Imagine the impact you could have in reducing rates of skin cancer if you could establish 15 VECTRA 360 3D Whole Body Imaging Systems in three states – that's the job ahead of Professor Monika Janda from the University of Queensland's Dermatology Research Centre.
As the research director of the Australian Centre of Excellence in Melanoma Imaging and Diagnosis (ACEMID) research project, Prof Janda's focus, and that of the project, is the transformation of early detection measures for melanoma through the validation and eventual rollout of imaging systems to reduce the burden skin cancers place on patients, their families and the healthcare system.
"ACEMID aims to develop more efficient and effective screening for the early detection of melanoma through the provision of an innovative 3D total body photography imaging system," Prof Janda said.
"The system produces a total body 3D avatar that enables clinicians and researchers to more accurately monitor skin spots over time."
"My research has aimed to improve the prevention and early detection of melanoma. With rates of skin cancer continuing to increase, new early detection services are more important than ever before.
Currently, Prof Janda and the ACEMID team are undertaking a three-year study of skin lesions in volunteer participants using the VECTRA 3D Total body imaging systems, which were funded in part by the PA Research Foundation.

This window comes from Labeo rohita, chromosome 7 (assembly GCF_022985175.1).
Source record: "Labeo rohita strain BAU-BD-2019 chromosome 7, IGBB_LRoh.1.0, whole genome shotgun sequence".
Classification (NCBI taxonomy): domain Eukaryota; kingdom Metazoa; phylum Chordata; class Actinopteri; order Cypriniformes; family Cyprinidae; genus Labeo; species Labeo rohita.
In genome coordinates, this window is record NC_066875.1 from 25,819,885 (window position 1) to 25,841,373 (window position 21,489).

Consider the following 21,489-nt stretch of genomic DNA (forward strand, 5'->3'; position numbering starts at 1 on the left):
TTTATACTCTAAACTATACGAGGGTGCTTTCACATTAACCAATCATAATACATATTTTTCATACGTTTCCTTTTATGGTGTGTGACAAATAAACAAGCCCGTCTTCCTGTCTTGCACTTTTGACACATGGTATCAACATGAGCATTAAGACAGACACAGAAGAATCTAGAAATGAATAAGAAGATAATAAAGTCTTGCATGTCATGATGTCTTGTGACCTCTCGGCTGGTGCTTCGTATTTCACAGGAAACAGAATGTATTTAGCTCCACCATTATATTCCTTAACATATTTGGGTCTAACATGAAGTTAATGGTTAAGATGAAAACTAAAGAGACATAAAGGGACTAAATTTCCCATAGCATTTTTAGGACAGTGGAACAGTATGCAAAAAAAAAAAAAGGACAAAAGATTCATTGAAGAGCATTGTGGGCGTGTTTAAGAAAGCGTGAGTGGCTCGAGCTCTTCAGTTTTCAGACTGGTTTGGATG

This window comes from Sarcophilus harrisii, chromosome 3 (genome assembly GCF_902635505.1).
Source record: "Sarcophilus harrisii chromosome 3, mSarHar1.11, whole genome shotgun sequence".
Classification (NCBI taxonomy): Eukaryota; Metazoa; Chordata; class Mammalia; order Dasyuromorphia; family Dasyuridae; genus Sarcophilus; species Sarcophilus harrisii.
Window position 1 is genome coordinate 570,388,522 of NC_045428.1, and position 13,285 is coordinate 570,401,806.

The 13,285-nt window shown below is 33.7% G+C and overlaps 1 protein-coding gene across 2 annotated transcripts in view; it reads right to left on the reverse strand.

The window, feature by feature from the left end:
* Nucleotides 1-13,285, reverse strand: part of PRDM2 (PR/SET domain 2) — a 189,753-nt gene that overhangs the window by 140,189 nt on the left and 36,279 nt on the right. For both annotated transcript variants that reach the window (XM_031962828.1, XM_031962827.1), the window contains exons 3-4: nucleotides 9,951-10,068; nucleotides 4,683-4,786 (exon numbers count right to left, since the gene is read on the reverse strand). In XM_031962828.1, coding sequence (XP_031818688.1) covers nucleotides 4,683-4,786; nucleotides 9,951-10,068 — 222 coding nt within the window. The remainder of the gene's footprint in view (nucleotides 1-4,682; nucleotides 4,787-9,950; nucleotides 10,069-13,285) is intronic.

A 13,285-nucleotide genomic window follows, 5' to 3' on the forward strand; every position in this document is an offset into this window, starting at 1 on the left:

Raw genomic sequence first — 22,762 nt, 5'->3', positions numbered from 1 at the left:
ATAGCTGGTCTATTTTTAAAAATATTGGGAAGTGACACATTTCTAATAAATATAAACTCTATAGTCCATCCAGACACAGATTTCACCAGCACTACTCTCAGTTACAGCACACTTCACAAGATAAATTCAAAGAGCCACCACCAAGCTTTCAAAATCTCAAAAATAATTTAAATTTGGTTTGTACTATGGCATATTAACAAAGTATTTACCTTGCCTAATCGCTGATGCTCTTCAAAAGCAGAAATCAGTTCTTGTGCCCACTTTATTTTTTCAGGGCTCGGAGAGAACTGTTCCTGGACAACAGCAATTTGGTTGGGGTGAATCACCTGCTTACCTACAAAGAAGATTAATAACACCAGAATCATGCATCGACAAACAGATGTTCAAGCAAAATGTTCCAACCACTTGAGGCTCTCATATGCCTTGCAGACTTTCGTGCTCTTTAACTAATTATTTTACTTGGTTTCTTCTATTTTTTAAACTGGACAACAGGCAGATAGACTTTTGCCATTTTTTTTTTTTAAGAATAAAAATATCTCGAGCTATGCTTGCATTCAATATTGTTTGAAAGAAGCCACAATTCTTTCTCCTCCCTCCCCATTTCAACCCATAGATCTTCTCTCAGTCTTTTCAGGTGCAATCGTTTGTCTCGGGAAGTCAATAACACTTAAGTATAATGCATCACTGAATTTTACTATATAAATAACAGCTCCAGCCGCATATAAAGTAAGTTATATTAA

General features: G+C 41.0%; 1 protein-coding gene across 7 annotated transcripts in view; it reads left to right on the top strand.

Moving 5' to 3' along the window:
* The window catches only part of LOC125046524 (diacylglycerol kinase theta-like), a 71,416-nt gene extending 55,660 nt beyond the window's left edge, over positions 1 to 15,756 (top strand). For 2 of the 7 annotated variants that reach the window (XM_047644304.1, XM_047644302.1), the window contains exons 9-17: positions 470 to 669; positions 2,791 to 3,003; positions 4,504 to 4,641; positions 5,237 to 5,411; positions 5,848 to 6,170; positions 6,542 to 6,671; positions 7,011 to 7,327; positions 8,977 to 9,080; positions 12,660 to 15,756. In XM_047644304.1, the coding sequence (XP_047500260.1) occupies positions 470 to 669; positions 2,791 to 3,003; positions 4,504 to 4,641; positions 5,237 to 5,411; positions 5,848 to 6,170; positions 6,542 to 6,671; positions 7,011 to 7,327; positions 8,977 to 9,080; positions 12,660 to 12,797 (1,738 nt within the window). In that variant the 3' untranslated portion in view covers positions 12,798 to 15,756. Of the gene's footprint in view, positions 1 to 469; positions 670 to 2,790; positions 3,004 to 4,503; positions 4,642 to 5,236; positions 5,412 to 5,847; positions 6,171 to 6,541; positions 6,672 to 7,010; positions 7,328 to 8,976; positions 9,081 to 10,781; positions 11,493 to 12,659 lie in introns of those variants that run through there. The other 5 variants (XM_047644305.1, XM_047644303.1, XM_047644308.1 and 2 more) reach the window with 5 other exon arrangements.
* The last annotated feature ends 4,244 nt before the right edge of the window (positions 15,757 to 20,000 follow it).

Ultimately once the study is completed and the VECTRA 3D Imaging Systems are validated as a means for early detection the ACEMID team hopes it will become an accepted and commonly used service for melanoma identification.
"ACEMID will operate via an integrated telemedicine network, which will link urban, regional and rural hospitals and centres, to deliver 15 3D total body photography imaging machines across Queensland, New South Wales and Victoria," Prof Janda said.
"The imaging machines are especially beneficial to people in rural and remote areas to expand their access to specialised dermatological skin cancer screening services.
"In the next five years, we will have completed our cohort study, shared our findings and our plan is for the VECTRA 3D Imaging Systems to remain as an established, clinical service for skin cancer screening."
Though ACEMID is funded by the Australia Cancer Research Fund, Professor Janda said PA Research Foundation had also played a crucial role in the formative stages of the project and if she had a chance to meet with any PARF donors she would simply say thank you on behalf of patients who will benefit from research like hers, while adding there are others ways to help researchers like her advance their work.
"Funding from the PA Research Foundation has assisted us to purchase the infrastructure required for the total body 3D imaging systems and to conduct our cohort study," she said.
"There are many ways you can support medical research. We appreciate our participants who donate their time to medical research. High quality research relies on generous individuals in the community willing to take part.
"Thank you to anyone who has donated. By supporting medical research, you are helping to advance medical knowledge and improve patient care."
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